OAS: Cuba will participate in the 7th Summit of the Americas

Speaking at the 5th CARICOM-Cuba Summit held on December 8, 2014, Cuban President Raúl Castro Ruz thanked the government of Panama for its invitation to participate in the upcoming 7th Summit of the Americas and expressed Cuba’s willingness to participate as an equal, without pre-conditions, reaffirming that this does not in any way imply a return to the Organization of American States (OAS). The summit hosted by Panama will be held in April 2015.

This is the first time Cuba will participate in the continental summit since its creation in 1994 and the first time it is invited. The government of Panama sent the official invitation to Cuba on December 6, when it sent its invitation to other countries. Cuba has not been allowed to participate in the summit that is comprised of the heads of state of all the countries of the Americas, because of its removal from the OAS on January 31, 1962 on the basis of straightforward anti-communism. At the last summit, held in Cartagena, Colombia, in April 2012, despite the overwhelming consensus of the nations of Latin America and the Caribbean, Cuba was again prevented from participating because of the objections of the United States and Canada, who arrogantly demanded that Cuba initiate “democratic reforms” before being allowed to join. That the summit could no longer continue to exclude Cuba and have any legitimacy has been the consensus since at least the 2009 summit in Port of Spain, Trinidad.

In 2012 the government of Cuba pointed out that “Cuba has never requested to attend the Summit of the Americas, but supports the unanimous demand of the ALBA countries to cease the exclusion.” It has always opposed the position of the U.S. and Canada as unacceptable and unjustifiable.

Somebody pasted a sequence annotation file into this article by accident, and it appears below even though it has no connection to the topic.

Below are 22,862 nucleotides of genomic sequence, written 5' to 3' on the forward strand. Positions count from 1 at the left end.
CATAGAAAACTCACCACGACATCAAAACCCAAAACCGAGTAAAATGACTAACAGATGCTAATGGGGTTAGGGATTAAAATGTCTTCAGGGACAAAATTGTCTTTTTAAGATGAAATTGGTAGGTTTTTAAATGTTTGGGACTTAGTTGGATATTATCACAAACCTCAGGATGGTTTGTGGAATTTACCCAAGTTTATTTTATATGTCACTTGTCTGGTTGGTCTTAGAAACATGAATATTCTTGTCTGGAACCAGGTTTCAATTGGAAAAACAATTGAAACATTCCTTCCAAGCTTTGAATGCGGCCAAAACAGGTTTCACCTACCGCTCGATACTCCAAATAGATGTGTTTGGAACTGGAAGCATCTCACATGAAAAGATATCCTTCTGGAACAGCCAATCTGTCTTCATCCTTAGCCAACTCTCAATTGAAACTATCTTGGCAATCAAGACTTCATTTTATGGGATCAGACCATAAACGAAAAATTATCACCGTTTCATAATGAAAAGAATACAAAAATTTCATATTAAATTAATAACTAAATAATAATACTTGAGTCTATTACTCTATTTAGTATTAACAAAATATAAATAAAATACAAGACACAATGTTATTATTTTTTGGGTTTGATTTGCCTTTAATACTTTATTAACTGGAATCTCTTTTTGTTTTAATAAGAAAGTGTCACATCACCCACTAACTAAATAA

Isabel de Saint Malo de Alvarado, Panama’s Vice President and Foreign Minister, announced to the press during a visit to Miami on December 6 that even with the incongruities of the region, “the issues that unite us are the most important and we are going to be focused on them. To do this, the entire American continent must be present.”

A few days earlier, U.S. Secretary of State John Kerry said that issues to discuss between presidents are more important than thinking about who will attend the Summit. The State Department spokeswoman Marie Harf, also assured that “Certainly the conference can be credible” even if Cuba attends.

A spokesman for the Harper government echoed that same position in an email, indicating clearly that its aim remains the same. “Like the U.S., we are prepared to see Cuba join other nations at the Summit, but we want to see a future for Cuba that fully embraces the fundamental values of freedom, democracy, human rights and the rule of law,” the email said.

(With files from: ACN, OnCuba, National Post)

Source: TML Weekly Information Project

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